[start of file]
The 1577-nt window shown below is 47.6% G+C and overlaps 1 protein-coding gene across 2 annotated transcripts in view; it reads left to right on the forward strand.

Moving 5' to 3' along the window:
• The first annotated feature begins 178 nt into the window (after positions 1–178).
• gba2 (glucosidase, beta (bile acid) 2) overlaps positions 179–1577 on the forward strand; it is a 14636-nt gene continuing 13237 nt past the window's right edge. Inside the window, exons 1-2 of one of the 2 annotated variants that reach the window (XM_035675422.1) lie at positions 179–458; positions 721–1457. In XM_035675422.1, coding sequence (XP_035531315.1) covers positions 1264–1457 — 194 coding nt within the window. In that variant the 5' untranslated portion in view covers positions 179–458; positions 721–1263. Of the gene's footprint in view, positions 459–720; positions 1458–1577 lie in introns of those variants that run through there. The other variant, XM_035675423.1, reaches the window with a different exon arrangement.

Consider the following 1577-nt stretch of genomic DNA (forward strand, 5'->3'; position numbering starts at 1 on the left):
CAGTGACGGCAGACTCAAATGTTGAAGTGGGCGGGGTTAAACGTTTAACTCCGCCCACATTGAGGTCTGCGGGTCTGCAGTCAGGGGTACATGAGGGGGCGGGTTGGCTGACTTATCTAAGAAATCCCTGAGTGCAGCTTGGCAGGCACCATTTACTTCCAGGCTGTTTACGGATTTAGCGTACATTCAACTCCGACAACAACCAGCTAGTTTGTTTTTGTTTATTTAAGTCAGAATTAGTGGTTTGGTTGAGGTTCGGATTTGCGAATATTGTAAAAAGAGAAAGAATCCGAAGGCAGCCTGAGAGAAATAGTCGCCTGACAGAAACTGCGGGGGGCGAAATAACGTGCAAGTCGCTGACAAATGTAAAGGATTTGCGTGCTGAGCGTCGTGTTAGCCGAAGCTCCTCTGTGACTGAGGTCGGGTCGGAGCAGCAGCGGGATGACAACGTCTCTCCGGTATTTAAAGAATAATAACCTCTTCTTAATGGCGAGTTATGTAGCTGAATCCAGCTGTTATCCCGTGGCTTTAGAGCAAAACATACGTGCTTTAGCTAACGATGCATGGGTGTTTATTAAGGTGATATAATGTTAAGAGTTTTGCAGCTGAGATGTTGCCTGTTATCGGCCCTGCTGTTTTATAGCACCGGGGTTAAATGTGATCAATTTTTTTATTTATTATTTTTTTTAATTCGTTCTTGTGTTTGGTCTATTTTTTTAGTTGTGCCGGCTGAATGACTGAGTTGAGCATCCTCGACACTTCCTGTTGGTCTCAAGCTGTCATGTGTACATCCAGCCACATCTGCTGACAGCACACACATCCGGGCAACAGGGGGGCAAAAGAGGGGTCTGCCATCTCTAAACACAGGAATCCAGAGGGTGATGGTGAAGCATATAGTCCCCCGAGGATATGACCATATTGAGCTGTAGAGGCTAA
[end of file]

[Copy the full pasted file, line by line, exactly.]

The 1577-nt window shown below is 47.6% G+C and overlaps 1 protein-coding gene across 2 annotated transcripts in view; it reads left to right on the forward strand.

Moving 5' to 3' along the window:
• The first annotated feature begins 178 nt into the window (after positions 1–178).
• gba2 (glucosidase, beta (bile acid) 2) overlaps positions 179–1577 on the forward strand; it is a 14636-nt gene continuing 13237 nt past the window's right edge. Inside the window, exons 1-2 of one of the 2 annotated variants that reach the window (XM_035675422.1) lie at positions 179–458; positions 721–1457. In XM_035675422.1, coding sequence (XP_035531315.1) covers positions 1264–1457 — 194 coding nt within the window. In that variant the 5' untranslated portion in view covers positions 179–458; positions 721–1263. Of the gene's footprint in view, positions 459–720; positions 1458–1577 lie in introns of those variants that run through there. The other variant, XM_035675423.1, reaches the window with a different exon arrangement.

Consider the following 1577-nt stretch of genomic DNA (forward strand, 5'->3'; position numbering starts at 1 on the left):
CAGTGACGGCAGACTCAAATGTTGAAGTGGGCGGGGTTAAACGTTTAACTCCGCCCACATTGAGGTCTGCGGGTCTGCAGTCAGGGGTACATGAGGGGGCGGGTTGGCTGACTTATCTAAGAAATCCCTGAGTGCAGCTTGGCAGGCACCATTTACTTCCAGGCTGTTTACGGATTTAGCGTACATTCAACTCCGACAACAACCAGCTAGTTTGTTTTTGTTTATTTAAGTCAGAATTAGTGGTTTGGTTGAGGTTCGGATTTGCGAATATTGTAAAAAGAGAAAGAATCCGAAGGCAGCCTGAGAGAAATAGTCGCCTGACAGAAACTGCGGGGGGCGAAATAACGTGCAAGTCGCTGACAAATGTAAAGGATTTGCGTGCTGAGCGTCGTGTTAGCCGAAGCTCCTCTGTGACTGAGGTCGGGTCGGAGCAGCAGCGGGATGACAACGTCTCTCCGGTATTTAAAGAATAATAACCTCTTCTTAATGGCGAGTTATGTAGCTGAATCCAGCTGTTATCCCGTGGCTTTAGAGCAAAACATACGTGCTTTAGCTAACGATGCATGGGTGTTTATTAAGGTGATATAATGTTAAGAGTTTTGCAGCTGAGATGTTGCCTGTTATCGGCCCTGCTGTTTTATAGCACCGGGGTTAAATGTGATCAATTTTTTTATTTATTATTTTTTTTAATTCGTTCTTGTGTTTGGTCTATTTTTTTAGTTGTGCCGGCTGAATGACTGAGTTGAGCATCCTCGACACTTCCTGTTGGTCTCAAGCTGTCATGTGTACATCCAGCCACATCTGCTGACAGCACACACATCCGGGCAACAGGGGGGCAAAAGAGGGGTCTGCCATCTCTAAACACAGGAATCCAGAGGGTGATGGTGAAGCATATAGTCCCCCGAGGATATGACCATATTGAGCTGTAGAGGCTAA